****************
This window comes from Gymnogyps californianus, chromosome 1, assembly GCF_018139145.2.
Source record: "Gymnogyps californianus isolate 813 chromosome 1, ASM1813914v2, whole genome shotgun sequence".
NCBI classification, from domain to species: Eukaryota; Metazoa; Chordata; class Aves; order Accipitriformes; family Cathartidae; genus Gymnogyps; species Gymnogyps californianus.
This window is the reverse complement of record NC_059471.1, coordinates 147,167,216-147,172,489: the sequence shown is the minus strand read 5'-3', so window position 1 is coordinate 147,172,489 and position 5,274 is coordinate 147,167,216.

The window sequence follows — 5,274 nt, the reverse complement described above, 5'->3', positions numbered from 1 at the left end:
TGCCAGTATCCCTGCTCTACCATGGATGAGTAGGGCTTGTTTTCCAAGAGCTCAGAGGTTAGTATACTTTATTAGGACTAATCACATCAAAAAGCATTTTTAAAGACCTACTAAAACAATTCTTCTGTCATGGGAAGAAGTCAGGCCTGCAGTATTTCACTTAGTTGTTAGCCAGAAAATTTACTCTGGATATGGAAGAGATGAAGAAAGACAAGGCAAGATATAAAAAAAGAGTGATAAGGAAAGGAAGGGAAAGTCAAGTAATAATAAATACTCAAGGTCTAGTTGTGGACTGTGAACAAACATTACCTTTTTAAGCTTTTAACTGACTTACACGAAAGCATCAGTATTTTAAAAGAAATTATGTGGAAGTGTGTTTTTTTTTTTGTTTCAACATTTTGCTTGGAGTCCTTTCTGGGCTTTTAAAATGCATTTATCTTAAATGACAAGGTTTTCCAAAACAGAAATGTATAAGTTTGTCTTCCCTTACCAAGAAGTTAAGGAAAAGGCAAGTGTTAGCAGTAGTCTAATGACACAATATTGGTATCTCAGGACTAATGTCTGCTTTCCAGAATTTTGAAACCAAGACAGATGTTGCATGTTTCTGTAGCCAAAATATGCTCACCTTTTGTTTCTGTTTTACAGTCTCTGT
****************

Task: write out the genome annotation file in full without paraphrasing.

This window comes from Gymnogyps californianus, chromosome 1, assembly GCF_018139145.2.
Source record: "Gymnogyps californianus isolate 813 chromosome 1, ASM1813914v2, whole genome shotgun sequence".
NCBI classification, from domain to species: Eukaryota; Metazoa; Chordata; class Aves; order Accipitriformes; family Cathartidae; genus Gymnogyps; species Gymnogyps californianus.
This window is the reverse complement of record NC_059471.1, coordinates 147,167,216-147,172,489: the sequence shown is the minus strand read 5'-3', so window position 1 is coordinate 147,172,489 and position 5,274 is coordinate 147,167,216.

The window sequence follows — 5,274 nt, the reverse complement described above, 5'->3', positions numbered from 1 at the left end:
TGCCAGTATCCCTGCTCTACCATGGATGAGTAGGGCTTGTTTTCCAAGAGCTCAGAGGTTAGTATACTTTATTAGGACTAATCACATCAAAAAGCATTTTTAAAGACCTACTAAAACAATTCTTCTGTCATGGGAAGAAGTCAGGCCTGCAGTATTTCACTTAGTTGTTAGCCAGAAAATTTACTCTGGATATGGAAGAGATGAAGAAAGACAAGGCAAGATATAAAAAAAGAGTGATAAGGAAAGGAAGGGAAAGTCAAGTAATAATAAATACTCAAGGTCTAGTTGTGGACTGTGAACAAACATTACCTTTTTAAGCTTTTAACTGACTTACACGAAAGCATCAGTATTTTAAAAGAAATTATGTGGAAGTGTGTTTTTTTTTTTGTTTCAACATTTTGCTTGGAGTCCTTTCTGGGCTTTTAAAATGCATTTATCTTAAATGACAAGGTTTTCCAAAACAGAAATGTATAAGTTTGTCTTCCCTTACCAAGAAGTTAAGGAAAAGGCAAGTGTTAGCAGTAGTCTAATGACACAATATTGGTATCTCAGGACTAATGTCTGCTTTCCAGAATTTTGAAACCAAGACAGATGTTGCATGTTTCTGTAGCCAAAATATGCTCACCTTTTGTTTCTGTTTTACAGTCTCTGT